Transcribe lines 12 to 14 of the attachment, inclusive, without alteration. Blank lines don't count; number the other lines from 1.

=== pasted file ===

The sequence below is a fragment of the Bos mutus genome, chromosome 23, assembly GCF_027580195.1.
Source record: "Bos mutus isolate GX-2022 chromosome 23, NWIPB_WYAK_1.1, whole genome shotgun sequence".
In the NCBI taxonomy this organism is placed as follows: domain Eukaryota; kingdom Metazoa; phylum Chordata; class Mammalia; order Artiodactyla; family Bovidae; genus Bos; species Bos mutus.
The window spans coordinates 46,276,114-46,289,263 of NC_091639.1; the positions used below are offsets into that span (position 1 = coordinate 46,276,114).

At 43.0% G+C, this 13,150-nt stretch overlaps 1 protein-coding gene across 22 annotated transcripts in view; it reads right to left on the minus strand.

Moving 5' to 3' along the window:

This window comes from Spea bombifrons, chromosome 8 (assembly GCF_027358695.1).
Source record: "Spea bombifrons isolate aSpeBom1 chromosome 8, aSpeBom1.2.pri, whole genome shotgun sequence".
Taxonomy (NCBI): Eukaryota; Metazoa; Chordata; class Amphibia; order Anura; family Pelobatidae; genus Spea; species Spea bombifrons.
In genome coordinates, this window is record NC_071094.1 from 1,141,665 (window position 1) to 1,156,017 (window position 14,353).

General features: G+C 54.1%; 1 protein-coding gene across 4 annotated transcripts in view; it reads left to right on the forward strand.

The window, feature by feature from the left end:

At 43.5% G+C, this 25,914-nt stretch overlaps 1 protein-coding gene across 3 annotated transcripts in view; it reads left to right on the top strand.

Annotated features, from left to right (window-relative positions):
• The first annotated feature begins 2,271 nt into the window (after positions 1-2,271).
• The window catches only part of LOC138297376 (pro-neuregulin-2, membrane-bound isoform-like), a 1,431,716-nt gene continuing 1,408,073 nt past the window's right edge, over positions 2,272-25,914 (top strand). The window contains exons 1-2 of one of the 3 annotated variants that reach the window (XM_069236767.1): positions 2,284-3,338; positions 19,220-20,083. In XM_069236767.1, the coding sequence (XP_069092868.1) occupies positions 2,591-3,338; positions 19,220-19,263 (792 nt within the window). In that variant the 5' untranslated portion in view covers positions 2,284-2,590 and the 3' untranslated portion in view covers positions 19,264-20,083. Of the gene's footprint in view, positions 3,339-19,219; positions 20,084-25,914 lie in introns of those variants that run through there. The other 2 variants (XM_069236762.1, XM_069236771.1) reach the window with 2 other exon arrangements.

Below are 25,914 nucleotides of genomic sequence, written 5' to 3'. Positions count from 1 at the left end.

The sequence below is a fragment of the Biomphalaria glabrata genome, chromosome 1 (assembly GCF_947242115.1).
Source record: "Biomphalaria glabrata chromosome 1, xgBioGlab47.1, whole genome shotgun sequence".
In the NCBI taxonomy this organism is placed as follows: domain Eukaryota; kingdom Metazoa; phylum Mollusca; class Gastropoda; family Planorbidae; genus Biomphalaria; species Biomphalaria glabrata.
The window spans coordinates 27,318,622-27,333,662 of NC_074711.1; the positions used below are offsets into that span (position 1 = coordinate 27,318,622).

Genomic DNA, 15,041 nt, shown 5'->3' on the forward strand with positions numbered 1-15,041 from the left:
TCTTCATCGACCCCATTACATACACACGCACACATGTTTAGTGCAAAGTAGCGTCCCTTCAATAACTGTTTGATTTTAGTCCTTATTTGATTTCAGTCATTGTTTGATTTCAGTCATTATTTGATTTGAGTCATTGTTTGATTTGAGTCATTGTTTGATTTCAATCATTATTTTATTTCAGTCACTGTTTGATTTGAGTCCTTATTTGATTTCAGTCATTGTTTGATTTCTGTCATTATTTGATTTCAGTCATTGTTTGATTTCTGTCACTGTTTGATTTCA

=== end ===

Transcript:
The window, feature by feature from the left end:

At 43.5% G+C, this 25,914-nt stretch overlaps 1 protein-coding gene across 3 annotated transcripts in view; it reads left to right on the top strand.

Annotated features, from left to right (window-relative positions):